The two day National Summit on Justice which commenced in Abuja on Tuesday has ended with wider stakeholders in the judiciary adopting and validating a 39-page document; “National Policy of Justice”
The document which has 17 themes, among other things includes; Justice and national security, speedy dispensation of justice, protection and promotion of human rights, access to justice, Alternative Dispute Resolution (ADR) and the Independence of the judiciary.
Other themes include legal and regulatory framework for commencement of economic activities, supporting fair, credible and violent electoral process and compliance with treaty obligations.
The challenges and strategic interventions on each of the thematic points were highlighted in the policy, which was adopted yesterday.
The Chief Justice of Nigeria (CJN), Justice Walter Onnoghen, at the closing session on Thursday, said the lofty goals of having a smooth and efficient justice system primarily depends on the synergy of critical stakeholders in the nation’s judiciary.
Justice Onnoghen, who was represented by a Justice of the Supreme Court, Justice Mary Odili, stressed the need to streamline the rules of procedure in the courts in a bid to reduce delays in the disposal of cases as “justice delayed is justice denied.”
The CJN explained, however, that uniformity may not be achieved in the justice system in view of the country’s diverse religious and cultural backgrounds and added that the goal should be to achieve and ensure fair play and equity without burying justice at the altar of technicalities.
Justice Onnoghen said: “The above goals albeit lofty can only be achieved by having all key players in the justice system on board and actively participating to ensure that these lofty aims are achieved.”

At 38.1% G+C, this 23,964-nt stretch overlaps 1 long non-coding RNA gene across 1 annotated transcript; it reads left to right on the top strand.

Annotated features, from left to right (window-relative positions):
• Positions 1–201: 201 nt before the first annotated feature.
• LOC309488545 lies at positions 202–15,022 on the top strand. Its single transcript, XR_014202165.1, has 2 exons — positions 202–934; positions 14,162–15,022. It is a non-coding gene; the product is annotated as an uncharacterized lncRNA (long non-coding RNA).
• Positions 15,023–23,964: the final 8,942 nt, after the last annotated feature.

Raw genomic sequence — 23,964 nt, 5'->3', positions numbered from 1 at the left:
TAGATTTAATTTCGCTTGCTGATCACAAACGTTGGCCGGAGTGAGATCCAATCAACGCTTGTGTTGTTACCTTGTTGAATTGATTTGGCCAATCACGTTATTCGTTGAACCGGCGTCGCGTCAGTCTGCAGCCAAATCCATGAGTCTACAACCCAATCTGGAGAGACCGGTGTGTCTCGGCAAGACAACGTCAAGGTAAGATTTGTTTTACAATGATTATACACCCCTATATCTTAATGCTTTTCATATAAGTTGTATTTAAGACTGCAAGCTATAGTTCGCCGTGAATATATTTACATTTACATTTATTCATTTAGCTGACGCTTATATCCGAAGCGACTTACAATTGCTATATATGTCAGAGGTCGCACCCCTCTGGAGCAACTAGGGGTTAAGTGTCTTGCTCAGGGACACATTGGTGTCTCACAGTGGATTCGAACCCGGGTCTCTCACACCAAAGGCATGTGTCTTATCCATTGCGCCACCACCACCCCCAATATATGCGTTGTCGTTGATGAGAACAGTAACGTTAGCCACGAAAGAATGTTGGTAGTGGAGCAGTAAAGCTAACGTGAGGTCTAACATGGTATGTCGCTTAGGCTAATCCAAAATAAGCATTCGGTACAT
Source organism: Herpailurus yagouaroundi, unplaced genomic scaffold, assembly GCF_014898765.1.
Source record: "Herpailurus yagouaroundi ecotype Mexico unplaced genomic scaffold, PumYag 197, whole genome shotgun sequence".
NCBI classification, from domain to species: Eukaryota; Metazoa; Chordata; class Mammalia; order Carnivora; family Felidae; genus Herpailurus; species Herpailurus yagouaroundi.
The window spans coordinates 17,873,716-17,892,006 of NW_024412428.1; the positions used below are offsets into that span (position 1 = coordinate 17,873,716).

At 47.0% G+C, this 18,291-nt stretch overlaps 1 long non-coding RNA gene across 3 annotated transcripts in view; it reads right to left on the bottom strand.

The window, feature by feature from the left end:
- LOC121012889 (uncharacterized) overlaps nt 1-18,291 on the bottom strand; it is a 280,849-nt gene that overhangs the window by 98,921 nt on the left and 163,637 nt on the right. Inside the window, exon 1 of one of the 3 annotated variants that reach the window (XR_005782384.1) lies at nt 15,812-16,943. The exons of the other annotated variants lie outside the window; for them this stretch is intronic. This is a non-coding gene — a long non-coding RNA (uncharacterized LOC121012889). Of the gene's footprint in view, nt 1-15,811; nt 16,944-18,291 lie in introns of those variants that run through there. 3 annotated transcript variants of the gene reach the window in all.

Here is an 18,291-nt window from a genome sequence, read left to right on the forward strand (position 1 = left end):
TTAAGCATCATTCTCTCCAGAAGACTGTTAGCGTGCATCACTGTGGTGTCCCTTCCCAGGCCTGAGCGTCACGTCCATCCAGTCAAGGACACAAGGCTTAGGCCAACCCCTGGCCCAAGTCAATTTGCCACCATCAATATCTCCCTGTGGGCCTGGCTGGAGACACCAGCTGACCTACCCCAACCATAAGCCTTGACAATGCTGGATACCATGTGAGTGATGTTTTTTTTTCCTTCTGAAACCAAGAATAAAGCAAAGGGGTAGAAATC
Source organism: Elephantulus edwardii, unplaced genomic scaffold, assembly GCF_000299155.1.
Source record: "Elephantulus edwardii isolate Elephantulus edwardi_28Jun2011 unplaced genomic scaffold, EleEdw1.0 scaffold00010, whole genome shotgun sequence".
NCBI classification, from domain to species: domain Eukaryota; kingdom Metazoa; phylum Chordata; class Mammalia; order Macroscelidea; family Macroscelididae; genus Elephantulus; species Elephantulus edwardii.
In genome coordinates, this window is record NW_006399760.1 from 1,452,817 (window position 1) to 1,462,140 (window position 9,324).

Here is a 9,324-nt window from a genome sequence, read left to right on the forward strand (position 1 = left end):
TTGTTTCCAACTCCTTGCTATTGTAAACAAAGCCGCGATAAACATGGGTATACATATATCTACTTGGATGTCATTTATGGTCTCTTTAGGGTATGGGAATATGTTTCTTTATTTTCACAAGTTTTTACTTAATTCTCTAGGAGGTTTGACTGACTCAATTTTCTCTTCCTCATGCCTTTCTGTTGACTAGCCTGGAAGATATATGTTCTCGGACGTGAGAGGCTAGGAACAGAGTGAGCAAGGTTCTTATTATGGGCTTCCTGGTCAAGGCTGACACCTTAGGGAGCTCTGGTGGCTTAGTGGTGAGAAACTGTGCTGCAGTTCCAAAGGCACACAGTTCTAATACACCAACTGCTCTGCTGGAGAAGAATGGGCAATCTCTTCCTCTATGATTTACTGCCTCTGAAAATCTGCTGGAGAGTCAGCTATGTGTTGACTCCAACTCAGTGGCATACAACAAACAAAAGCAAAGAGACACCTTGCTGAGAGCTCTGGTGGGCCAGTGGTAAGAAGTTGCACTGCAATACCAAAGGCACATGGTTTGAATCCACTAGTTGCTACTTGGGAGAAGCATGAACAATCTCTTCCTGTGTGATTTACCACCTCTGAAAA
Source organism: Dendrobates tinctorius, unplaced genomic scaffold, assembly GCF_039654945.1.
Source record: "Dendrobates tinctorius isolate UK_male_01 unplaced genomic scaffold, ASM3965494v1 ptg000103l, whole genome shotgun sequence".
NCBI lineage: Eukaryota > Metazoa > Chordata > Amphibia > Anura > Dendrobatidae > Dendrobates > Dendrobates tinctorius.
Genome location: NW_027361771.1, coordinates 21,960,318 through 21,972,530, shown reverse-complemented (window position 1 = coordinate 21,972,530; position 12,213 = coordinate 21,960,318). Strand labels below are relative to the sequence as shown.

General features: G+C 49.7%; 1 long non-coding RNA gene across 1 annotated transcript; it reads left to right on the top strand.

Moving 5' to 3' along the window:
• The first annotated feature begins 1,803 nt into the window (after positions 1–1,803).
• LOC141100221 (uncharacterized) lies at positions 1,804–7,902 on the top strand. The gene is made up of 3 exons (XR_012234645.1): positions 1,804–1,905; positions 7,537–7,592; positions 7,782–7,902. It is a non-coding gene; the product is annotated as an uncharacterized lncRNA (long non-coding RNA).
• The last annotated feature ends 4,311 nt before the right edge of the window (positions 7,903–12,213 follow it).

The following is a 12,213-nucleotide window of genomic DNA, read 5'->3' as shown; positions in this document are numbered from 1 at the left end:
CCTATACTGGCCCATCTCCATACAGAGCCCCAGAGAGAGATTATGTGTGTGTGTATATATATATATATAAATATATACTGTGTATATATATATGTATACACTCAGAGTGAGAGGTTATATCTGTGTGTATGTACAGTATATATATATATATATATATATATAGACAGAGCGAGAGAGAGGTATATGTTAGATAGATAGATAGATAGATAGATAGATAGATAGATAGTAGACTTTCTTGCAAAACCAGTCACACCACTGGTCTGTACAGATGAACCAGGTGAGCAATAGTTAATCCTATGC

Senate President, Dr Bukola Saraki, in a keynote address he delivered on the occasion, said, there was a unanimous agreement that the administration of justice in Nigeria requires “serious reforms.”
Saraki, represented by Senator David Umaru, said efficient justice delivery was central to the nation’s socioeconomic development.
In his own remarks, the Attorney General of the Federation (AGF) and Minister of Justice, Abubakar Malami, said: “The National Policy on Justice provides a blueprint which outlines the various reforms desirable in the justice sector to engender smooth, fair, just and transparent administration of justice in the country.”
According to Malami, the policy would provide the needed professional guidance for all justice sector institutions in the discharge of their duties and the attainment of an “effective and efficient” administration of justice.
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